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Title: Defining the molecular basis of H2S-mediated sensing and signalling
Author: Stubbert, Daniel David
ISNI:       0000 0004 6349 3076
Awarding Body: King's College London
Current Institution: King's College London (University of London)
Date of Award: 2015
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Hydrogen sulfide (H2S) is a well-known vasorelaxant. However, as is true of many of its biological actions, the molecular basis for this blood-pressure-lowering action is incompletely understood. A common first thought is that H2S functions as a reducing agent. Thus, it may reduce oxidised proteins (e.g., disulfides) back to a thiol state, thereby changing enzyme activity to achieve regulation. However, this thesis provides experimental evidence suggesting that H2S reacts with biological oxidants to generate polysulfide species that mediate H2S signalling. Once formed, polysulfides induced protein oxidation, such as S-sulfhydration or disulfide. Thus, the biological reducing agent H2S may counterintuitively induce protein oxidation. H2S may perform this function due to its acid dissociation constant (pKa) of ~6.9, meaning that it is ionised at physiological pH levels and will readily react with available oxidants to generate end products, including polysulfides. Polysulfides, including those formed from H2S, were shown to induce oxidation of glutathione and oxidant-sensitive kinases, such as cyclic GMP-dependent protein kinase (PKG) Iα or cyclic AMP-dependent protein kinase (PKA) regulatory RIα subunits. The physiological significance of the ability of H2S to oxidise PKG was investigated using a Cys42Ser PKG knock-in (KI) mouse line that expresses only a mutant form of kinase that cannot undergo disulfide activation. Tissue excised from KI mice showed impaired relaxation to H2S compared with that from their wild-type littermates. These findings demonstrate an oxygen sensing and signalling role for H2S that allows it to mediate vasorelaxation by directly oxidising PKG. A broader role for H2S as a general mediator of protein oxidation was investigated using a transgenic KI mouse expressing cardiac-restricted Cys35Ser thioredoxin (Trx). These KI mice express a ‘trapping mutant’ form of Trx that becomes covalently linked to proteins with oxidised thiol after H2O2 or H2S treatment. These covalent protein complexes were isolated and constituent proteins identified by mass spectrometry or western immunoblotting for candidate proteins. Several proteins were found to be oxidised after H2S treatment using this mouse model, including some involved in vasorelaxation, most notably PKG.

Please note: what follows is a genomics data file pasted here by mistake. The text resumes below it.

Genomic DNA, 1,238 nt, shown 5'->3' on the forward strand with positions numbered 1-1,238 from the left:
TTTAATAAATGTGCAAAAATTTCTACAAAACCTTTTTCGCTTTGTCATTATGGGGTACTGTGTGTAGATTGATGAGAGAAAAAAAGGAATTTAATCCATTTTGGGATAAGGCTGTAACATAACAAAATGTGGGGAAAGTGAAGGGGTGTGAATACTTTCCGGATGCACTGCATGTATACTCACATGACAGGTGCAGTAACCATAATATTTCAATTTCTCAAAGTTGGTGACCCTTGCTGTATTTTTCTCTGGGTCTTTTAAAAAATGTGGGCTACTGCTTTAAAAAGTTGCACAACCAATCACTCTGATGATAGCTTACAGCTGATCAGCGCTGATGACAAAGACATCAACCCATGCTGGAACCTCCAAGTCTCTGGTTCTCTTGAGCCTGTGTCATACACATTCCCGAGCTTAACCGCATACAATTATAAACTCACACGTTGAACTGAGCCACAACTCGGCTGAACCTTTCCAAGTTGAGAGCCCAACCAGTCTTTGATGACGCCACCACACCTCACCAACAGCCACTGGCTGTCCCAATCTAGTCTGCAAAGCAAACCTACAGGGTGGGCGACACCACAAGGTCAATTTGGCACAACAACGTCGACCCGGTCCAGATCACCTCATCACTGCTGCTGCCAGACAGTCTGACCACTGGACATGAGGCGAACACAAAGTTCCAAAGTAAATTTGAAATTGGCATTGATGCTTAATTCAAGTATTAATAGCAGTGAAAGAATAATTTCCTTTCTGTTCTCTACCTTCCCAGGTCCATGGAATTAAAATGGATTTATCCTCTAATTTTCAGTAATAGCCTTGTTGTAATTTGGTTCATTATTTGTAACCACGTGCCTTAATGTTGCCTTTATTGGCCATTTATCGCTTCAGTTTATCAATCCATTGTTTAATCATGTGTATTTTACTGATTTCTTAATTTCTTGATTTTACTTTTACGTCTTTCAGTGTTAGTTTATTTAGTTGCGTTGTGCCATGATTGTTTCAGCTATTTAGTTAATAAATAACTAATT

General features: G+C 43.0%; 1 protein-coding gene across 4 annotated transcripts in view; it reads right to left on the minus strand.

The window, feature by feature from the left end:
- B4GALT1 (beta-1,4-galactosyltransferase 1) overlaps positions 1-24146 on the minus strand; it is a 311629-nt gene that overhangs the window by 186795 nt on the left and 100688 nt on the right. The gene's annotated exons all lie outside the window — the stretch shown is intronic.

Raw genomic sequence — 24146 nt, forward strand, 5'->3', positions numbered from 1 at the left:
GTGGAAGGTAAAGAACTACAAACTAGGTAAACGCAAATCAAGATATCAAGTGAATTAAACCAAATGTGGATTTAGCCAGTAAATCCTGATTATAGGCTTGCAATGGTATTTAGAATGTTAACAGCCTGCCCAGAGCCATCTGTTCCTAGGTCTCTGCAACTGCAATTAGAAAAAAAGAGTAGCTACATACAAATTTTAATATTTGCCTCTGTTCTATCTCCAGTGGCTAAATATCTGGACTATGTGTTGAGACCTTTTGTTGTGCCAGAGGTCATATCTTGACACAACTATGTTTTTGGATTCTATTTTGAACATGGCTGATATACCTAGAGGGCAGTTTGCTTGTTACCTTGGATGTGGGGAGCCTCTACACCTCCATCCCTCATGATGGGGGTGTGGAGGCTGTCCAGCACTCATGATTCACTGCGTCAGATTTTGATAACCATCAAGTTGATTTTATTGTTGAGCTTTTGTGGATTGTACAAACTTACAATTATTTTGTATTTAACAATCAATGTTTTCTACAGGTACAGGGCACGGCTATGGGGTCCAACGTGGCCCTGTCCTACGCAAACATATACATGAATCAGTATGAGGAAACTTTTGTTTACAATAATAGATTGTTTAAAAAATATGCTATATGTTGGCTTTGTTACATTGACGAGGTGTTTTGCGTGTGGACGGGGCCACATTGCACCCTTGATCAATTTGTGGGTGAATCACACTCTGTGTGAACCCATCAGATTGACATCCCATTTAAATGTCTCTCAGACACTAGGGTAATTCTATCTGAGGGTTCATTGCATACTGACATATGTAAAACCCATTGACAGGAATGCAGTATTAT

Supervisor: Eaton, Philip Sponsor: Not available
Qualification Name: Thesis (Ph.D.) Qualification Level: Doctoral
EThOS ID:  DOI: Not available